«Cities always want to support each other»

Parag Khanna talks about the irreversible trend of urbanization, and what it means for the world

Parag Khanna and Klaus Wowereit discuss city states at Asia Society Switzerland on November 3, 2016. (Frank Neumann / Asia Society Switzerland)
Parag Khanna and Klaus Wowereit discuss city states at Asia Society Switzerland on November 3, 2016. (Frank Neumann / Asia Society Switzerland)

Last week, Asia Society Switzerland invited author and strategist Parag Khanna and former Berlin mayor Klaus Wowereit to a high-level dialogue on the rise of “city states”. The two experts debated the effects of urbanization, and the growing power of cities in today’s world. Just before the event, we asked Parag, whose current book “Connectography” is discussing the rise of cities, some more questions.

Read the full version of this interview on Medium.

Asia Society Switzerland: Why is urbanization even happening? What makes cities so attractive in today’s world?
Parag Khanna: Urbanization is driven by the search for jobs, access to public services, access to more nutritious food and medical care. Cities offer connectivity to global supply chains, to markets, to the internet. I cannot imagine anything reversing the ongoing trend of urbanization (other than major coastal inundations due to climate change).

One trend you discuss in your book is “devolution”, the effect of regions and cities becoming more autonomous from the nation states they belong to.
Devolution is inevitable, and it’s happening everywhere in the world. I call it the “second law of geopolitical thermodynamics”. There’s nothing you can do to stop it. Even the world’s most powerful vertically integrated empire, China, is recognizing devolution and is actively sponsoring it. What places like Kurdistan, South Sudan, Palestine and Scotland have in common is that they embody this devolution. India had 14 provinces at independence — now it has 29.

The counter-piece to devolution is aggregation, and you mention the EU or ASEAN as examples of political entities aggregating on certain issues. Is this trend also happening with cities and metropolitan areas?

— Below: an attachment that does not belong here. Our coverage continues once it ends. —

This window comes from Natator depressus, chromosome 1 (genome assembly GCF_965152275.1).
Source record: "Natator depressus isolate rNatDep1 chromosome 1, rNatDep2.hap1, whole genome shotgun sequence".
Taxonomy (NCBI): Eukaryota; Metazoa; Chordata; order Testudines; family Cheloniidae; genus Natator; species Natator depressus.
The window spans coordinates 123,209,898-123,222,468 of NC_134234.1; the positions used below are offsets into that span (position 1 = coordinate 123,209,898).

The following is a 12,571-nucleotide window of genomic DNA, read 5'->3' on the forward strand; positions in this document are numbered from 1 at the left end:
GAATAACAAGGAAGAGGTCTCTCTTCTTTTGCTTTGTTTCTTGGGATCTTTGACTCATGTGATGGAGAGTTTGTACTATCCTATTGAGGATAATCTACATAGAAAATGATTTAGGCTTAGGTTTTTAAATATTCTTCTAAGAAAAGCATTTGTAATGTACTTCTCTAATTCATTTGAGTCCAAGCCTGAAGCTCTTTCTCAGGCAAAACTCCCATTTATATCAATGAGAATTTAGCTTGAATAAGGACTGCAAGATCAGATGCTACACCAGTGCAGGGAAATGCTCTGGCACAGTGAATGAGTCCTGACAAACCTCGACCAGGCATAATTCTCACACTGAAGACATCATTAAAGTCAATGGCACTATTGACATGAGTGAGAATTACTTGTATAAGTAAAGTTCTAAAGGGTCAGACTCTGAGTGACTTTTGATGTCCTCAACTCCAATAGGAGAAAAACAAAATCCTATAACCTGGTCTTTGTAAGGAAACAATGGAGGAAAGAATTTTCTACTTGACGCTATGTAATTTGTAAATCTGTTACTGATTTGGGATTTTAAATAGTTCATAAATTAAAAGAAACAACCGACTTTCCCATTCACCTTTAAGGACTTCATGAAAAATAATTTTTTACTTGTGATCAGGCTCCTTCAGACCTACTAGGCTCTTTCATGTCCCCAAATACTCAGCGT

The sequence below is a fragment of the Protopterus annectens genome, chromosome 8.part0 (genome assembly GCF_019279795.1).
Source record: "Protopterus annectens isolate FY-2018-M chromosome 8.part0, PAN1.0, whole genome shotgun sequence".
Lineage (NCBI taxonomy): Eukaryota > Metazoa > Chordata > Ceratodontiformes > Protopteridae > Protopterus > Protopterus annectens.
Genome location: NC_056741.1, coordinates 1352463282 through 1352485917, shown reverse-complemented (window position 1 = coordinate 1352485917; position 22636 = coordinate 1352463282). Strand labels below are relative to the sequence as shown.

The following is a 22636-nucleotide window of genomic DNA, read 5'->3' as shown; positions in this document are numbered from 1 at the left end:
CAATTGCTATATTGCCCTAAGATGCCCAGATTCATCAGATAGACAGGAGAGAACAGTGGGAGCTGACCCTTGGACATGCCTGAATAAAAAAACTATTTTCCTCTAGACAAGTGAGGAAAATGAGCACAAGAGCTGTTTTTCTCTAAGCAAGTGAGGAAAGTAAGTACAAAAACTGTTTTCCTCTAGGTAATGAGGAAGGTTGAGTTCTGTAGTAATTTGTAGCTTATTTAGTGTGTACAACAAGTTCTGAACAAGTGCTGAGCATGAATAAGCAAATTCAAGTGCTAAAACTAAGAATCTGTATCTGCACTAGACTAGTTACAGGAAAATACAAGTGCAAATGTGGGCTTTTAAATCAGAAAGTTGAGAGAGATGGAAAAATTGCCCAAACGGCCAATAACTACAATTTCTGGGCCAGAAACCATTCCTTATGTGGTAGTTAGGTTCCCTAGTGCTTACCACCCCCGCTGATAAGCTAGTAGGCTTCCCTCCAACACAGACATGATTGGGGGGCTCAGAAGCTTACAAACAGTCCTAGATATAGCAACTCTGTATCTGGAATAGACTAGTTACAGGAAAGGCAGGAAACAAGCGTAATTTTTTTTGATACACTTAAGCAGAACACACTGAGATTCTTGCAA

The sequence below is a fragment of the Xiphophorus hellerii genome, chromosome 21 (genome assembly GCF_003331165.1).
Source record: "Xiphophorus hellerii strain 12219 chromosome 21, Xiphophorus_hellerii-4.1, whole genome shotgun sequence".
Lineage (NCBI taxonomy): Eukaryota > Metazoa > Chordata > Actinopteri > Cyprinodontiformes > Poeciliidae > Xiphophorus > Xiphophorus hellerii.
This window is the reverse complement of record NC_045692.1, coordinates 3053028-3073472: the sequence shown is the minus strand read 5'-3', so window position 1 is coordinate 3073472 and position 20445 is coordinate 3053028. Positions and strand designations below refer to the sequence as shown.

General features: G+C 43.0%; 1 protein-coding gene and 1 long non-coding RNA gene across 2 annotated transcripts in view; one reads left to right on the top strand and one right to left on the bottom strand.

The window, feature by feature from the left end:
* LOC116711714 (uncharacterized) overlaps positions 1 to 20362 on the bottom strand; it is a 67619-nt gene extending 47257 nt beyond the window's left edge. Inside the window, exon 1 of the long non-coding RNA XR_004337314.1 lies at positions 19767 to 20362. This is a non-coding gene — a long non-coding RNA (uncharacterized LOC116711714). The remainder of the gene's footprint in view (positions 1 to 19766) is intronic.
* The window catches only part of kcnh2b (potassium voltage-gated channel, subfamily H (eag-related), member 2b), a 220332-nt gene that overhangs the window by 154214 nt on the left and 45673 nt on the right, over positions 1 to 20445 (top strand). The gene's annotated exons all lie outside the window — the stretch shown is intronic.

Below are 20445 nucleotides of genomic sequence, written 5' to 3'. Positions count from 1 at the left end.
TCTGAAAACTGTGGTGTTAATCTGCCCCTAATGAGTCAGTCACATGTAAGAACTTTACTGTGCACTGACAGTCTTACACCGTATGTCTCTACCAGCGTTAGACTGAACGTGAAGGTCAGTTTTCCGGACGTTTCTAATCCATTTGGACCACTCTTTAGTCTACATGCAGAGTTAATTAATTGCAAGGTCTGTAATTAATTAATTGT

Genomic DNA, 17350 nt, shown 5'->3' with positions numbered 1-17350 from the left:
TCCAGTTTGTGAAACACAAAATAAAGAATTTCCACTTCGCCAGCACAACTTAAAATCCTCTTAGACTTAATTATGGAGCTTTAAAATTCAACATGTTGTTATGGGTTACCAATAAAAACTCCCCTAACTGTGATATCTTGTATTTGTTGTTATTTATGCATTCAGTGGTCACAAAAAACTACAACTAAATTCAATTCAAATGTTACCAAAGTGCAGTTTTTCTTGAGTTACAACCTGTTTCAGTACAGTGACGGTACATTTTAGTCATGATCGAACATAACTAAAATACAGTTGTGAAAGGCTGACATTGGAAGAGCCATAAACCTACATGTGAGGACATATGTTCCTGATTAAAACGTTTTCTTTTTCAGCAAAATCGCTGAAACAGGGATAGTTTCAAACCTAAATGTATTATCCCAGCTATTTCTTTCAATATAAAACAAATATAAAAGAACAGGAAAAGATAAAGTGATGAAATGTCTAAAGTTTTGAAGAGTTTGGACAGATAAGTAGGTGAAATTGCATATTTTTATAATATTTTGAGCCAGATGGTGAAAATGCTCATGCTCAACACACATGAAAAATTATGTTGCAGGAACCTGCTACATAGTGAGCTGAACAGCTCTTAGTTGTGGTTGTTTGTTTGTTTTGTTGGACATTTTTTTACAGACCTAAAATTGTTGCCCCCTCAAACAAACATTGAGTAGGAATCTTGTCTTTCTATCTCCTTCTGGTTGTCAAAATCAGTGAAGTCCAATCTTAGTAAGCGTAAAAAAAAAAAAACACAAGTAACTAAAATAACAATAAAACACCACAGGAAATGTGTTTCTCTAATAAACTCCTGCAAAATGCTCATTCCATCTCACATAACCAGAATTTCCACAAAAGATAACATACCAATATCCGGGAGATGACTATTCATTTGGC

There is no case I’m aware of where bringing two cities closer together has not benefitted them. That’s even true for Guangzhou and Hong Kong in the Pearl River Delta, even though they nominally belong to different political spheres. Hong Kong may have lost political autonomy since the 1997 handover, but economically, it has gained tremendously from the neighboring cities in the North.
Connectivity also helps cities that are far apart from each other. I call this “diplomacity”, the diplomacy of cities, and it’s a thriving marketplace for ideas. The most famous example is the C40 initiative, a network of mega-cities who collaborate to reduce greenhouse gas emissions. But there are literally hundreds of these inter-cities learning networks.
Cities are not competing with each other in a zero-sum game. Their first priority is to become more connected to each other, because they all have a lot to gain from that. If you’re Dubai, you don’t fear the rise of Sao Paulo. You really want it to grow, so you can have a lucrative airline connection there. Cities always want to support each other.

If you’re the mayor of a large and fast-growing Asian city, what are your priorities? How do you ensure that your city becomes more livable despite also becoming larger?
Khanna: The growth almost can’t be stopped, because urbanization can’t be stopped. So what you need to become is a collection of livable enclaves or towns. If you are the mayor of Jakarta, the question is how do you turn it into four Jakartas? Instead of one central business district for 30 million people, can you create five — one for services, one for the industry, and so on? Then people will dissipate, and diversify their geography, and not congest and clog the downtown area every day. The solution for a mega-city to become more livable is to become multiple cities at once.